Cioffi, Angela; Reichert, Sonia; Antonescu, Cristina R; Maki, Robert G



CD31 staining in epithelioid sarcoma.  


We report an unusual case of epithelioid sarcoma. The tumour occurred in the finger of a 27-year-old female. The clinical history, histology and the electron microscopy of the lesion were typical for epithelioid sarcoma. However, immunohistochemical analysis showed strong membranous CD31 staining, a finding hitherto not described. All other robust vascular markers, including factor-VIII-related antigen (FVIIIrag) were negative. The findings were compared with the available literature data, leading us to conclude that there is insufficient evidence for endothelial derivation of epithelioid sarcoma, but in the differential diagnosis with vascular tumours CD31 may stain and to rule out angiosarcoma FVIIIrag is a useful antibody. PMID:12743818

den Bakker, M A; Flood, S J; Kliffen, M



Primary Undifferentiated Penile Sarcoma in Adolescence  

PubMed Central

We report a case of primary penile undifferentiated sarcoma. A 16-year-old adolescent man visited Pusan National University Hospital complaining of a painless mass on his penis that was increasing in size. Magnetic resonance images revealed a 5×5-cm mass and pathological examinations revealed small round cell sarcomas with neuroendocrine differentiation. The tumor, which had metastatic pulmonary nodules, was treated by tumorectomy and systemic chemotherapy. Thirty-four months after the initial diagnosis, the patient was still alive without evidence of local recurrence or metastatic disease. This is our second case of an undifferentiated penile sarcoma.

Choi, Young Hoon; Kim, Hyeon Woo; Ahn, Jae Hyun; Hwang, Dae Sung; Lee, Jung Woo; Lee, Byung Ki; Jun, So Eun; Lim, Young Tak; Lee, Sang Don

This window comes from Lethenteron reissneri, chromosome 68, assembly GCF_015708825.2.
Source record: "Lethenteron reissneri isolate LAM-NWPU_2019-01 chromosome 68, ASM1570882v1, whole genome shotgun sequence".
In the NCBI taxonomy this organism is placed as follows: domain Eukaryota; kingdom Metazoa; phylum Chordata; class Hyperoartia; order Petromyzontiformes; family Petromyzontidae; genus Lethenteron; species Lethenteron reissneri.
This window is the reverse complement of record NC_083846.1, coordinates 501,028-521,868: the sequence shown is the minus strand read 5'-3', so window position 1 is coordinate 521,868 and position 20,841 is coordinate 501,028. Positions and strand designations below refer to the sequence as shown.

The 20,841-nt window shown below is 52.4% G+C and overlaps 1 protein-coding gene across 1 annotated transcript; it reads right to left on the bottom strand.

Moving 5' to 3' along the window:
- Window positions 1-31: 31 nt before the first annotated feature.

Mid infrared attenuated total reflection spectroscopy as a rapid tool to assess the quality of Sicilo-Sarde ewe’s milk during the lactation period after replacing soybean meal with scotch bean in the feed ration  

Microsoft Academic Search

This study investigates the potential of attenuated total reflection spectroscopy in the mid infrared (MIR) for monitoring changes in the quality of ewe’s milk as a function of lactation period and feeding systems. Twelve 5-year-old lactating Sicilo-Sarde ewes (third lambing) were kept in environmentally controlled sheepfolds and were divided into two homogenous weight matched groups (n=6). Ewes were fed ad

Omar Maâmouri; Hamadi Rouissi; Sami Dridi; Mounir Kammoun; Josse De Baerdemaeker; Romdhane Karoui



Ziv-aflibercept in Treating Patients With Locally Advanced, Unresectable, or Metastatic Gynecologic Soft Tissue Sarcoma

Fallopian Tube Cancer; Female Reproductive Cancer; Ovarian Carcinosarcoma; Ovarian Sarcoma; Recurrent Ovarian Epithelial Cancer; Recurrent Uterine Sarcoma; Stage III Ovarian Epithelial Cancer; Stage III Uterine Sarcoma; Stage IV Ovarian Epithelial Cancer; Stage IV Uterine Sarcoma; Uterine Carcinosarcoma; Uterine Leiomyosarcoma



Composition and sensory profiling of probiotic Scamorza ewe milk cheese.